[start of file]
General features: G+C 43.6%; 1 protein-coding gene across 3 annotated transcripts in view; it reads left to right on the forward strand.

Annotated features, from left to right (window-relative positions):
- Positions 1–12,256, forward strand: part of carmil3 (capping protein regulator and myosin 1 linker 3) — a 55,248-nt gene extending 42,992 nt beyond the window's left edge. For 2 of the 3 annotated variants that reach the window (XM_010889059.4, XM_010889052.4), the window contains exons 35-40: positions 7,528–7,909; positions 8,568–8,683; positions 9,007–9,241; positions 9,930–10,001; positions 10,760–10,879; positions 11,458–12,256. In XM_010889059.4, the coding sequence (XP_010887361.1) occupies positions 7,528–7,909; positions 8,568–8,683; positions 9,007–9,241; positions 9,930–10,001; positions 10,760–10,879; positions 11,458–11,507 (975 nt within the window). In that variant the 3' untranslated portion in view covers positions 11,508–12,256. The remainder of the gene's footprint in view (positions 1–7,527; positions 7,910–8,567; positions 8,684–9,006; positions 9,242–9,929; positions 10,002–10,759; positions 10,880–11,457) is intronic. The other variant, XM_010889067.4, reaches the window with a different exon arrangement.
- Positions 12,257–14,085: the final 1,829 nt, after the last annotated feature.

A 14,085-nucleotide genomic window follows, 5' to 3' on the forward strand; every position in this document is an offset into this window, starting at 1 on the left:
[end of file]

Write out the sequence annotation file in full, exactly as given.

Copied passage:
General features: G+C 43.6%; 1 protein-coding gene across 3 annotated transcripts in view; it reads left to right on the forward strand.

Annotated features, from left to right (window-relative positions):
- Positions 1–12,256, forward strand: part of carmil3 (capping protein regulator and myosin 1 linker 3) — a 55,248-nt gene extending 42,992 nt beyond the window's left edge. For 2 of the 3 annotated variants that reach the window (XM_010889059.4, XM_010889052.4), the window contains exons 35-40: positions 7,528–7,909; positions 8,568–8,683; positions 9,007–9,241; positions 9,930–10,001; positions 10,760–10,879; positions 11,458–12,256. In XM_010889059.4, the coding sequence (XP_010887361.1) occupies positions 7,528–7,909; positions 8,568–8,683; positions 9,007–9,241; positions 9,930–10,001; positions 10,760–10,879; positions 11,458–11,507 (975 nt within the window). In that variant the 3' untranslated portion in view covers positions 11,508–12,256. The remainder of the gene's footprint in view (positions 1–7,527; positions 7,910–8,567; positions 8,684–9,006; positions 9,242–9,929; positions 10,002–10,759; positions 10,880–11,457) is intronic. The other variant, XM_010889067.4, reaches the window with a different exon arrangement.
- Positions 12,257–14,085: the final 1,829 nt, after the last annotated feature.

A 14,085-nucleotide genomic window follows, 5' to 3' on the forward strand; every position in this document is an offset into this window, starting at 1 on the left: